Light moments, deep thinking in Alito’s visit to Buffalo

Alito visits Buffalo.

Interim Dean James A. Gardner, Justice Samuel Alito Jr., and Daniel C. Oliverio ’82

Published November 16, 2016 This content is archived.

“The original meaning, the original understanding in history can take us only so far and what we may end up with is the obligation to do what judges always do, which is to exercise judgment and apply the rule to the world in which we live. ”
Samuel Alito Jr. , Supreme Court Justice

Supreme Court Justice Samuel Alito Jr.’s visit to Buffalo afforded a rare personal glimpse into the mind of one of the nation’s most powerful jurists.

There was a lot of laughter, too.

Alito proved to be personable, even witty, in front of an invitation-only crowd at Shea’s Performing Arts Center on Oct. 20. The event, sponsored by the UB School of Law and Hodgson Russ LLP, was moderated by the School of Law’s interim dean, Professor James A. Gardner, and Daniel C. Oliverio ’82, chairman of the law firm.

The students, faculty, judges and alumni in the audience heard a thoughtful and wide-ranging give-and-take from the Shea’s stage. Topics ranged from personal stories of the justice’s career to his thoughts on judicial philosophy, the workings of the court and the nominating process for federal judges.

In response to Gardner’s question about whether he has a particular audience in mind when he writes an opinion, Alito said, “It’s not something that I think about consciously. Contrary to what most people think, most Supreme Court cases are not the sort that get all the headlines and that people who are not lawyers are aware of and talk of. Most of them are pretty technical and not read very widely.

“But there are some cases in which I think this is the sort of thing that non-lawyers may be interested in, and then maybe I would try to make it more accessible to a broader audience. I don’t think that I’m trying to get praise from some group, and actually I think it’s dangerous for judges to think too much about that. Sometimes I’ve been asked, what would you like your legacy to be? I think it’s really bad for a judge to start worrying about that. We are supposed to be independent – not just from overt influences but also from more subtle influences, such as wanting to be thought of well by the media, or legal academia, or history.”

Asked whether there was one defining trait of a successful judge, Alito said: “The most important characteristic of a judge is the ability to make decisions. There have been a few judges who have been appointed to the bench, after distinguished careers in other walks of the legal profession, who have real trouble making decisions. If you are an attorney and representing a client, the constraints of your representation point you in a particular direction. You don’t actually have to decide how a matter should be resolved. So if you can’t do that, you’re going to have a miserable time as a judge.”

Gardner noted that Alito has often been the sole dissenter in Supreme Court opinions. Does that, he asked, take courage?

“If I think I’m right and it’s a matter of some importance, it’s my responsibility to write an opinion saying what I think,” Alito said. “I don’t think it takes a lot of courage. If you’re sure, you should go ahead, and I think you’re actually performing a service for the court. Dissenting opinions point out potential weaknesses in the arguments that the majority has adopted. It requires the majority to rethink certain things, and it can result in an improvement in the opinion of the court.”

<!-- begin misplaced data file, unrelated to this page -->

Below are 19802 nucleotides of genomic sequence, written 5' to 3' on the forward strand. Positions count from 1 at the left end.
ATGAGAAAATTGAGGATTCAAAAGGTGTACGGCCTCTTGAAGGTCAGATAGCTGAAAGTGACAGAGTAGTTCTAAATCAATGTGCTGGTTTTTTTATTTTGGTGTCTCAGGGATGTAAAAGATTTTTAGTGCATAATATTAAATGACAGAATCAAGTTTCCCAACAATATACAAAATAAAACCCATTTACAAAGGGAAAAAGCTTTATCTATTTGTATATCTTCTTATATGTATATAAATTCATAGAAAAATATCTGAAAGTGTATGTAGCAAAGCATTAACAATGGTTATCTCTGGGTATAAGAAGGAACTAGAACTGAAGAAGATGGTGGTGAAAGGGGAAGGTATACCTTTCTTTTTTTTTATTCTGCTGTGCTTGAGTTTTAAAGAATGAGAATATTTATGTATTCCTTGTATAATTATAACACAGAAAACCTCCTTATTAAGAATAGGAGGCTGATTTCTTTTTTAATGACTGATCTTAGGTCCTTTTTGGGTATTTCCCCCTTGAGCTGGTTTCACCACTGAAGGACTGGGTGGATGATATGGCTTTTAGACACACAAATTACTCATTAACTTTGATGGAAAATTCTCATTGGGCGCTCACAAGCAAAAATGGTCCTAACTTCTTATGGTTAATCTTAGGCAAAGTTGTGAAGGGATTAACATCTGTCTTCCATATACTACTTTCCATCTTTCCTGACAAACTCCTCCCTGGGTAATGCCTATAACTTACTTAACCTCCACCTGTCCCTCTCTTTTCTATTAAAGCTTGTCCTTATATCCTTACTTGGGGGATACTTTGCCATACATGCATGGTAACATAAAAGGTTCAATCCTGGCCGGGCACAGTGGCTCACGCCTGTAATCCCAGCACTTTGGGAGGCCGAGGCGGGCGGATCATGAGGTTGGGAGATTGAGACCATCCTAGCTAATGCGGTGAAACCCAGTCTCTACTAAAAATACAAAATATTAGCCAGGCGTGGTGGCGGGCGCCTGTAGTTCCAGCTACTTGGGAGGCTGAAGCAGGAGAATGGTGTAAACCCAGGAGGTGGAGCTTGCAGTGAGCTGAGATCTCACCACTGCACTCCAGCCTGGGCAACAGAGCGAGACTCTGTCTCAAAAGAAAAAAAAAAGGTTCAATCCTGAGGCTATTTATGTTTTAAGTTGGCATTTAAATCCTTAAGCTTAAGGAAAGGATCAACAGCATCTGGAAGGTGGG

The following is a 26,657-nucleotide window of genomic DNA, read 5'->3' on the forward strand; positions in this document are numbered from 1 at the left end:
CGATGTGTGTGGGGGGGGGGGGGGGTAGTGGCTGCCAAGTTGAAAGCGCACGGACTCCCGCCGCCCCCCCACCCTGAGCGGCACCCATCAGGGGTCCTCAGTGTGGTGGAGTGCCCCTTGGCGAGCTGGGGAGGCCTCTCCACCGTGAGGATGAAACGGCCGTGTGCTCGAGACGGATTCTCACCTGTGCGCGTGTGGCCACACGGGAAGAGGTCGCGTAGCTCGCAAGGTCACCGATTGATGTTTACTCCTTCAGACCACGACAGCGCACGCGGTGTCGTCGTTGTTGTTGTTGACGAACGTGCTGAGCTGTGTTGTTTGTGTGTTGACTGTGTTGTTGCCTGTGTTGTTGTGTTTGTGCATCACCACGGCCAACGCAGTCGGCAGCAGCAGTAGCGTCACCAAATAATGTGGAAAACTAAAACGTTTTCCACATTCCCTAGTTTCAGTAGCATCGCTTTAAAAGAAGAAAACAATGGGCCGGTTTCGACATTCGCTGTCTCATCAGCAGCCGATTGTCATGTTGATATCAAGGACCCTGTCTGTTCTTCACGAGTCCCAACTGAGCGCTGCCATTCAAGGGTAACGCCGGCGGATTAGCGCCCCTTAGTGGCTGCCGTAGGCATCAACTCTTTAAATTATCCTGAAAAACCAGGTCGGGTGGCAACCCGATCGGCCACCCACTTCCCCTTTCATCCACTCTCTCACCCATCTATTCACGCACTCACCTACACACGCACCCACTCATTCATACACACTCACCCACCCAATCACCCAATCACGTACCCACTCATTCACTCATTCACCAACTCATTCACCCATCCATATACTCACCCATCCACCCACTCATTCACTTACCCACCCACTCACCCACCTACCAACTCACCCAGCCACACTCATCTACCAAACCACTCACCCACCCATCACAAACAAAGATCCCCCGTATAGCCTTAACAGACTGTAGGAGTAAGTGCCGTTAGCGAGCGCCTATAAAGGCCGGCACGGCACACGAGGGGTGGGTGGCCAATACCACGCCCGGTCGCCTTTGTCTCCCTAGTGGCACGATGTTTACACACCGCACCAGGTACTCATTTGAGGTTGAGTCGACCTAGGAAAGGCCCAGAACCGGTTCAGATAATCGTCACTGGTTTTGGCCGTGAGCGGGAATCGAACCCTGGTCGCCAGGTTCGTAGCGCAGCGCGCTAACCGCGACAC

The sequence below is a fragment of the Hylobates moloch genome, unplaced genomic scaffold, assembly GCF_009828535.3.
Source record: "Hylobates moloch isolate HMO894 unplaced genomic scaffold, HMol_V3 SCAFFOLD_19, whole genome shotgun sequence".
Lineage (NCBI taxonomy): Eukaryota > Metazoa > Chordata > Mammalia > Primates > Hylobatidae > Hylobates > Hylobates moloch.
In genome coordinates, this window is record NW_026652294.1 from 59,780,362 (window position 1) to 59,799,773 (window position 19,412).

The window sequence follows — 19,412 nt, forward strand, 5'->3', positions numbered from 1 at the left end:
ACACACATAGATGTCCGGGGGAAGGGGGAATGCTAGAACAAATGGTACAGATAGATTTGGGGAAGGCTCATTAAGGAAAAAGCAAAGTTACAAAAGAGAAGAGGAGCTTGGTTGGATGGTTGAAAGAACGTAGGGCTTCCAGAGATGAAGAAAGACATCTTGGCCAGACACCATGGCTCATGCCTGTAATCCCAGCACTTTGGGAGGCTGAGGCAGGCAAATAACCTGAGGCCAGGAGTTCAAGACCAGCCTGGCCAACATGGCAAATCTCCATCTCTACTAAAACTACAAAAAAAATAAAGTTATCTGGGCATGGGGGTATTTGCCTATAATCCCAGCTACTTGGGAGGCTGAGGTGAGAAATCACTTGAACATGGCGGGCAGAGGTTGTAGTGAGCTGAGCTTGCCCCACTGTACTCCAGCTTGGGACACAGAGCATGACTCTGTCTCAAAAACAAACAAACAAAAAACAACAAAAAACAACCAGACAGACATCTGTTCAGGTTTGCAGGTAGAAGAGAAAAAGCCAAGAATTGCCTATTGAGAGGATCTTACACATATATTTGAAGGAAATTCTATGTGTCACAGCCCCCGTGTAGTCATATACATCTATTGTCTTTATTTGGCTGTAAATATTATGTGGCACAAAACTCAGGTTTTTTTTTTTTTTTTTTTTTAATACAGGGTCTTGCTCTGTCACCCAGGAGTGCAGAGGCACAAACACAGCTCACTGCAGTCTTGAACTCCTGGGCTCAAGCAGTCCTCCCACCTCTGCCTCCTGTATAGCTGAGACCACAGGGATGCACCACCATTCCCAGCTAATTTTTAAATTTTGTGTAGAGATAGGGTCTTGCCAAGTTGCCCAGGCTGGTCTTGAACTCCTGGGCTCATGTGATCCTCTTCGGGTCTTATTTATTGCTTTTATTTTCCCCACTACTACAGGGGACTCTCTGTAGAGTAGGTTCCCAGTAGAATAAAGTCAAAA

The nominating and confirmation process for federal judges has been much in the news, and Alito was asked to give his thoughts on how it’s working.

“For anybody nominated to the Supreme Court, it’s almost guaranteed to be miserable,” he said to laughter. “For those who are nominated to the courts of appeals and the district courts, the image that has come to my mind is from a nature show. You may see a herd of antelopes peacefully nibbling on grass in the Sahara and then a lion emerges and starts to chase them. All of them are going to get away except one poor antelope, and he’s going to be devoured alive by the lion. That’s sort of what happens to nominees to the lower courts. Most of them are going to get through, but a few are going to be pounced upon and really have a bad day.”

Alito also reiterated his opposition to the introduction of cameras in the Supreme Court. “I do think it would be a mistake,” he said. “The main reason for having oral arguments is to help the court make a decision. I firmly believe, and I think my colleagues believe, that if there were video recordings of our arguments it would change the nature of the arguments and make them less valuable as a tool in the decision-making process. Because I don’t think anybody behaves the same way when he or she knows that the television cameras or video cameras are running. The temptation to produce a sound bite for the media is overwhelming, and the arguments would become more of a show for the audience rather than a tool for the court.”

He also noted that the court routinely releases audio recordings and transcripts of all oral arguments.

In his Senate confirmation hearings in 2006, Alito identified himself with the mode of constitutional interpretation called originalism. Pressed by Gardner to say more about his judicial philosophy, he gave a nuanced view.

“The original meaning, the original understanding in history can take us only so far,” the justice said, “and what we may end up with is the obligation to do what judges always do, which is to exercise judgment and apply the rule to the world in which we live. The meaning of the Constitution does not change, but the world changes, and therefore the application of the rules to events in the real world changes.”